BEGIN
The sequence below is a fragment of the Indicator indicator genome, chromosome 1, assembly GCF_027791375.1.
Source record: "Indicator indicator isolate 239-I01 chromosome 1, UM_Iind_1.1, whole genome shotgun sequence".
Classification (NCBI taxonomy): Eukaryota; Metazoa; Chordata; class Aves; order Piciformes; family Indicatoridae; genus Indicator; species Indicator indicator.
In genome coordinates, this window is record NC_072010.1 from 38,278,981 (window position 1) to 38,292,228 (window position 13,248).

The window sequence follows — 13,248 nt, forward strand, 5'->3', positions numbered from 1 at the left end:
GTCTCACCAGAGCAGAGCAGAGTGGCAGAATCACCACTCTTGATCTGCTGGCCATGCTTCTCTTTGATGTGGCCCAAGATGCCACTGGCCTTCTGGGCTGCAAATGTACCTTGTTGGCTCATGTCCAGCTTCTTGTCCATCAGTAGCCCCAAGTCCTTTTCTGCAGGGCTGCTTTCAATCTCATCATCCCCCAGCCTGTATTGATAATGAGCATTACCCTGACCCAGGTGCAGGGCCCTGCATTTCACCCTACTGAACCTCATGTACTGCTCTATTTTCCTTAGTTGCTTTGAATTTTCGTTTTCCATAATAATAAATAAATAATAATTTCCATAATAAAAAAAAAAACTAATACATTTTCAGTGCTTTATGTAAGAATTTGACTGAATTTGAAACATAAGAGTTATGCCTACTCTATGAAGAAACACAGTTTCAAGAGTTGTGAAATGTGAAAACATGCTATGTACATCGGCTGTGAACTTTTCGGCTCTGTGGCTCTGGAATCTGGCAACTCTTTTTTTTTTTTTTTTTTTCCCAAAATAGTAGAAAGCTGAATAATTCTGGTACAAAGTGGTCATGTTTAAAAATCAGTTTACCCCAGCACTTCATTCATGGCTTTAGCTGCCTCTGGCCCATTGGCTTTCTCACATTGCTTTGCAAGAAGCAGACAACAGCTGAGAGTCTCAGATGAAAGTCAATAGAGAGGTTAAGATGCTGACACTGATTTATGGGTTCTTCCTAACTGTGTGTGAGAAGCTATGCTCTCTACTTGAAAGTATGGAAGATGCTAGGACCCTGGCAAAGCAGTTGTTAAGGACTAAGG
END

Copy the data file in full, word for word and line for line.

The sequence below is a fragment of the Indicator indicator genome, chromosome 1, assembly GCF_027791375.1.
Source record: "Indicator indicator isolate 239-I01 chromosome 1, UM_Iind_1.1, whole genome shotgun sequence".
Classification (NCBI taxonomy): Eukaryota; Metazoa; Chordata; class Aves; order Piciformes; family Indicatoridae; genus Indicator; species Indicator indicator.
In genome coordinates, this window is record NC_072010.1 from 38,278,981 (window position 1) to 38,292,228 (window position 13,248).

The window sequence follows — 13,248 nt, forward strand, 5'->3', positions numbered from 1 at the left end:
GTCTCACCAGAGCAGAGCAGAGTGGCAGAATCACCACTCTTGATCTGCTGGCCATGCTTCTCTTTGATGTGGCCCAAGATGCCACTGGCCTTCTGGGCTGCAAATGTACCTTGTTGGCTCATGTCCAGCTTCTTGTCCATCAGTAGCCCCAAGTCCTTTTCTGCAGGGCTGCTTTCAATCTCATCATCCCCCAGCCTGTATTGATAATGAGCATTACCCTGACCCAGGTGCAGGGCCCTGCATTTCACCCTACTGAACCTCATGTACTGCTCTATTTTCCTTAGTTGCTTTGAATTTTCGTTTTCCATAATAATAAATAAATAATAATTTCCATAATAAAAAAAAAAACTAATACATTTTCAGTGCTTTATGTAAGAATTTGACTGAATTTGAAACATAAGAGTTATGCCTACTCTATGAAGAAACACAGTTTCAAGAGTTGTGAAATGTGAAAACATGCTATGTACATCGGCTGTGAACTTTTCGGCTCTGTGGCTCTGGAATCTGGCAACTCTTTTTTTTTTTTTTTTTTTCCCAAAATAGTAGAAAGCTGAATAATTCTGGTACAAAGTGGTCATGTTTAAAAATCAGTTTACCCCAGCACTTCATTCATGGCTTTAGCTGCCTCTGGCCCATTGGCTTTCTCACATTGCTTTGCAAGAAGCAGACAACAGCTGAGAGTCTCAGATGAAAGTCAATAGAGAGGTTAAGATGCTGACACTGATTTATGGGTTCTTCCTAACTGTGTGTGAGAAGCTATGCTCTCTACTTGAAAGTATGGAAGATGCTAGGACCCTGGCAAAGCAGTTGTTAAGGACTAAGG